"If you're like me, and you've got one house, or you are like the millions of people who are struggling right now to keep up with their mortgage so they don't lose their home, you might have a different perspective," Obama said.
Obama also struck a defensive tone, saying that despite his limited experience on the national stage, he has shown better judgment on foreign affairs than McCain has.
"I will put my judgment on foreign policy over the last five years against John McCain's anytime. Anytime," Obama said.
McCain has derided Obama's call for a withdrawal timetable as political opportunism aimed at getting himself elected at the cost of losing the war.
But an announcement Thursday in Baghdad by Secretary of State Condoleezza Rice and her Iraqi counterpart that the two countries were close to an agreement on withdrawing U.S. combat forces from Iraq cities by next June _ on the way to broader withdrawal by 2011 _ could offer Obama an inadvertent boost and leave McCain as the most bellicose supporter of no timeline for a pullout.
President George W. Bush had long opposed timetables. But more recently, he has called for a "general time horizon" for ending the U.S. mission.
Both candidates have unveiled fresh attack advertisements ahead of their back-to-back national conventions.
On Thursday, a conservative nonprofit group with a past link to McCain's presidential campaign said it is spending $2.8 million on an ad questioning Obama's relationship to a founder of the 1960s radical group Weather Underground.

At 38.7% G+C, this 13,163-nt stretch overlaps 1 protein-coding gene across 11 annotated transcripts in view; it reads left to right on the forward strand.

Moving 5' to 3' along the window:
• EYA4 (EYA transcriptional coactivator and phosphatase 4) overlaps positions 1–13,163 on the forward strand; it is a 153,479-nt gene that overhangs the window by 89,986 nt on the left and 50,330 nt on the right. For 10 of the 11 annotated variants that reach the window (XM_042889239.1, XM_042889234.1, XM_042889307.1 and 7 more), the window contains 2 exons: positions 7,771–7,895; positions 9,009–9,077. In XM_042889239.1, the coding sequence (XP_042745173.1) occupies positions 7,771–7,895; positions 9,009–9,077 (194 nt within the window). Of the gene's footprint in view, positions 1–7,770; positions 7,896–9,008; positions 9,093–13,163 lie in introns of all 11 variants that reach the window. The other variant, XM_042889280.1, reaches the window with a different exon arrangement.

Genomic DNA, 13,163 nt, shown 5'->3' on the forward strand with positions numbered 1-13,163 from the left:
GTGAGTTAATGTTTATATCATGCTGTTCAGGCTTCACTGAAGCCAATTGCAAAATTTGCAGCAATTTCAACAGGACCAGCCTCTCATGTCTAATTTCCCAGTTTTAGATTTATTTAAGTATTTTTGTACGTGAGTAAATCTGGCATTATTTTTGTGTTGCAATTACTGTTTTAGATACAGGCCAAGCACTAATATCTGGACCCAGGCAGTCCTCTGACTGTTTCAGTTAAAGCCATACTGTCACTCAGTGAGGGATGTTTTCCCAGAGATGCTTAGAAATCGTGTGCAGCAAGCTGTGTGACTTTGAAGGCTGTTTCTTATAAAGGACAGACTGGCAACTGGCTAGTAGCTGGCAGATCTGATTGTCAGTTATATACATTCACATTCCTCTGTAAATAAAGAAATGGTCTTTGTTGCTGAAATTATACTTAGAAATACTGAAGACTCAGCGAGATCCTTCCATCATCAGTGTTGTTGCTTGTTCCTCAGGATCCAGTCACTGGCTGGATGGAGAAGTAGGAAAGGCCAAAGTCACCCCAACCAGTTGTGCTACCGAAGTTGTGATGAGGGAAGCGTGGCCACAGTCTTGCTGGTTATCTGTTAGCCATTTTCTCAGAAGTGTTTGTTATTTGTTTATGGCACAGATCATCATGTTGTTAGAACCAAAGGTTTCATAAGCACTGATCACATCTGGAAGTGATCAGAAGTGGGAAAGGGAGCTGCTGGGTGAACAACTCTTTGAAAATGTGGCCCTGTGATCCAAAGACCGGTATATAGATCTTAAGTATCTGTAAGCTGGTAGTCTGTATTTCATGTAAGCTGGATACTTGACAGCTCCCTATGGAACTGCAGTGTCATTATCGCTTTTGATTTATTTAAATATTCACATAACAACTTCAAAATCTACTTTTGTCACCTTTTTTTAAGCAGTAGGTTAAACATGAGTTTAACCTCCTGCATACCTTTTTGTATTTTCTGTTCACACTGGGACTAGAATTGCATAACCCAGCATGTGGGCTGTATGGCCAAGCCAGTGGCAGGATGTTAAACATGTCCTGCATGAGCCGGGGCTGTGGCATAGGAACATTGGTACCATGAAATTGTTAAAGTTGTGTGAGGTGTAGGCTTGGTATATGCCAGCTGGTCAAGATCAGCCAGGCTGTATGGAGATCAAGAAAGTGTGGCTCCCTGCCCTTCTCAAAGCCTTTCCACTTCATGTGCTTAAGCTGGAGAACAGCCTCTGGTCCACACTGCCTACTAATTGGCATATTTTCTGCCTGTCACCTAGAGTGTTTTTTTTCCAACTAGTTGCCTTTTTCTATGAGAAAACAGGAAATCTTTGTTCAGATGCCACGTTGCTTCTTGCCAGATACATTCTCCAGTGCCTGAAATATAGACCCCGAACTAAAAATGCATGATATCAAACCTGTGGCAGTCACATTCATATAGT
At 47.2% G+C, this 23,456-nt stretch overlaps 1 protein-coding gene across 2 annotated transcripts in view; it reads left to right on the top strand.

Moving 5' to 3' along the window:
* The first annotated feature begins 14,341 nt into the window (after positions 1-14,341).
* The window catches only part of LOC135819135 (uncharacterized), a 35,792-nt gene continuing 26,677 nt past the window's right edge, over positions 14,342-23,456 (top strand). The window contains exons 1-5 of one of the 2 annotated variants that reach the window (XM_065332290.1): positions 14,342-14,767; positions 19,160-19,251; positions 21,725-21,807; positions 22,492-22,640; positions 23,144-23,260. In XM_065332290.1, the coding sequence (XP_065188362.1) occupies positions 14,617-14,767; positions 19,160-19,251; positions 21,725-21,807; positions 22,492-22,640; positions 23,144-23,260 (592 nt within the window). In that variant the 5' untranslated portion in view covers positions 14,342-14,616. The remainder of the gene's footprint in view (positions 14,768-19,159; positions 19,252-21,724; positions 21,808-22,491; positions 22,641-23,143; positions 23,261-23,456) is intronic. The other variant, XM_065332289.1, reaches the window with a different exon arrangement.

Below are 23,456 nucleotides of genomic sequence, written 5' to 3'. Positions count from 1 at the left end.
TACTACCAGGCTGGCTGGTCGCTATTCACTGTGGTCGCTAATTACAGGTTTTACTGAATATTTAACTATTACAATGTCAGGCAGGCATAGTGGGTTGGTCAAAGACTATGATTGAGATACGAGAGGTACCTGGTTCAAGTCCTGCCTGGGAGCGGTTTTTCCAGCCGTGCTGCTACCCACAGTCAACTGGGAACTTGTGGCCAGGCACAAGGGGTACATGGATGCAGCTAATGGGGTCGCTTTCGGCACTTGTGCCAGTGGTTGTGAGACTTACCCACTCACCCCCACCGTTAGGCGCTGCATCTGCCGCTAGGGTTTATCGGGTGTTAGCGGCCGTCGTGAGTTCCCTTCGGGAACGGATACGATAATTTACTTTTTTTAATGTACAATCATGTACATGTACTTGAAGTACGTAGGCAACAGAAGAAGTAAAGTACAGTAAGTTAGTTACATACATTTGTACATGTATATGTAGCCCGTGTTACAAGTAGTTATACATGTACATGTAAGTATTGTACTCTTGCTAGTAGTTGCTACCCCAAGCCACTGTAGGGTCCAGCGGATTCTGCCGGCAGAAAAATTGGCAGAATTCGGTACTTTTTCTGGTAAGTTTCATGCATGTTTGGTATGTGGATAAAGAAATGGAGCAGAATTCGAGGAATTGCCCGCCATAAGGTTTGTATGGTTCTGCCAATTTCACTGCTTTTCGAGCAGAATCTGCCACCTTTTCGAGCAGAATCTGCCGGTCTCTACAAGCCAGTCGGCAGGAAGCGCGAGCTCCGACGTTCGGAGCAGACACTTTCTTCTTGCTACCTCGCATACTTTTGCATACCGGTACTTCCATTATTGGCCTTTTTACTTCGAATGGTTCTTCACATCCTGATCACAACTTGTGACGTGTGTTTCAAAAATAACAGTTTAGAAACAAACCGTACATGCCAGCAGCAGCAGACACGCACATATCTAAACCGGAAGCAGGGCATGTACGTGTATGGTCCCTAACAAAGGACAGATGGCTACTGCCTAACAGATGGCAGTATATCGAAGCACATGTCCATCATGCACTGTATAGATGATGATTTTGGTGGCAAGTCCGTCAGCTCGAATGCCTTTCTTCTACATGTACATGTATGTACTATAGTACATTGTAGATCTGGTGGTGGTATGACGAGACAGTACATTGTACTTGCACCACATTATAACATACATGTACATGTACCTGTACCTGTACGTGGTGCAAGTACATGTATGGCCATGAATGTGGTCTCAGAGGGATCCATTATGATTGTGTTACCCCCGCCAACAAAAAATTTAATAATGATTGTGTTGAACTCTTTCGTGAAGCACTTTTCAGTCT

The ad, which is expected to begin airing Thursday in Michigan and Friday in Ohio, focuses on William Ayers, whose Weatherman organization took credit for a series of bombings, including nonfatal explosions at the Pentagon and U.S. Capitol 40 years ago.
Obama has distanced himself from the radical activity of the Weather Underground. In an interview with "Fox News Sunday" in April, Obama said he "deplored" Ayers action in the 1960s.
Obama's campaign accused McCain of having a hand in the ad, saying he "dispatched his paid consultant to launch this despicable ad from a so-called 'independent' committee."
Associated Press writers Bob Lewis, Beth Fouhy and Nedra Pickler contributed to this story.

Updated : 2021-06-23 07:52 GMT+08:00